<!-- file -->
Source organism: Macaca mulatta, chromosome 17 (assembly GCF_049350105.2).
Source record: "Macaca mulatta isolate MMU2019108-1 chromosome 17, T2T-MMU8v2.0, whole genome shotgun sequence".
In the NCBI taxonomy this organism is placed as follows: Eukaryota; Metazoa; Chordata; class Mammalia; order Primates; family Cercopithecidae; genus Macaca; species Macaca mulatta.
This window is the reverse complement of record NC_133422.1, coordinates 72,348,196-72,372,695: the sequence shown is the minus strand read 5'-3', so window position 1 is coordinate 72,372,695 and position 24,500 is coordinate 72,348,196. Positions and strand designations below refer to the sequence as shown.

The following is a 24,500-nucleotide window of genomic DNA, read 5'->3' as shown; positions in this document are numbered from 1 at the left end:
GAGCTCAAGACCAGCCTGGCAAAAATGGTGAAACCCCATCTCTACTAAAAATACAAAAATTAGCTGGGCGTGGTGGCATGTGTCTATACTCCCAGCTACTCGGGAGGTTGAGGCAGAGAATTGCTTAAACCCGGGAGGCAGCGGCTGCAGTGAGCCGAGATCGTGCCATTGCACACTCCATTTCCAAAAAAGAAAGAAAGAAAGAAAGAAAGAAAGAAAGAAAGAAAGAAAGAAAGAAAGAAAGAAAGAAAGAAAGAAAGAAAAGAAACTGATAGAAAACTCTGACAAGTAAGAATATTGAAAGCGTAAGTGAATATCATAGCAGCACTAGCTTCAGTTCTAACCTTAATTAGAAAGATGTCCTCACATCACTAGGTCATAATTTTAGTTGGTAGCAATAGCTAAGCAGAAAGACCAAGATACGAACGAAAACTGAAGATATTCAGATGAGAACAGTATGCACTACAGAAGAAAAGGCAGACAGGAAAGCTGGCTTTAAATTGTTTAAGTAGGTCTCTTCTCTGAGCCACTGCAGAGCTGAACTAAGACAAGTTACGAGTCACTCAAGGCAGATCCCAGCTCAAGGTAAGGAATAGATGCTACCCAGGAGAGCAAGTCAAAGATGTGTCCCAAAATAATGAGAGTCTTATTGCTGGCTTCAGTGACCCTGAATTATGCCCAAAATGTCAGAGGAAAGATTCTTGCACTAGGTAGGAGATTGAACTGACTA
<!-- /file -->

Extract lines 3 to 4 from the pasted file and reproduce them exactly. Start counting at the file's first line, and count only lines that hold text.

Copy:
In the NCBI taxonomy this organism is placed as follows: Eukaryota; Metazoa; Chordata; class Mammalia; order Primates; family Cercopithecidae; genus Macaca; species Macaca mulatta.
This window is the reverse complement of record NC_133422.1, coordinates 72,348,196-72,372,695: the sequence shown is the minus strand read 5'-3', so window position 1 is coordinate 72,372,695 and position 24,500 is coordinate 72,348,196. Positions and strand designations below refer to the sequence as shown.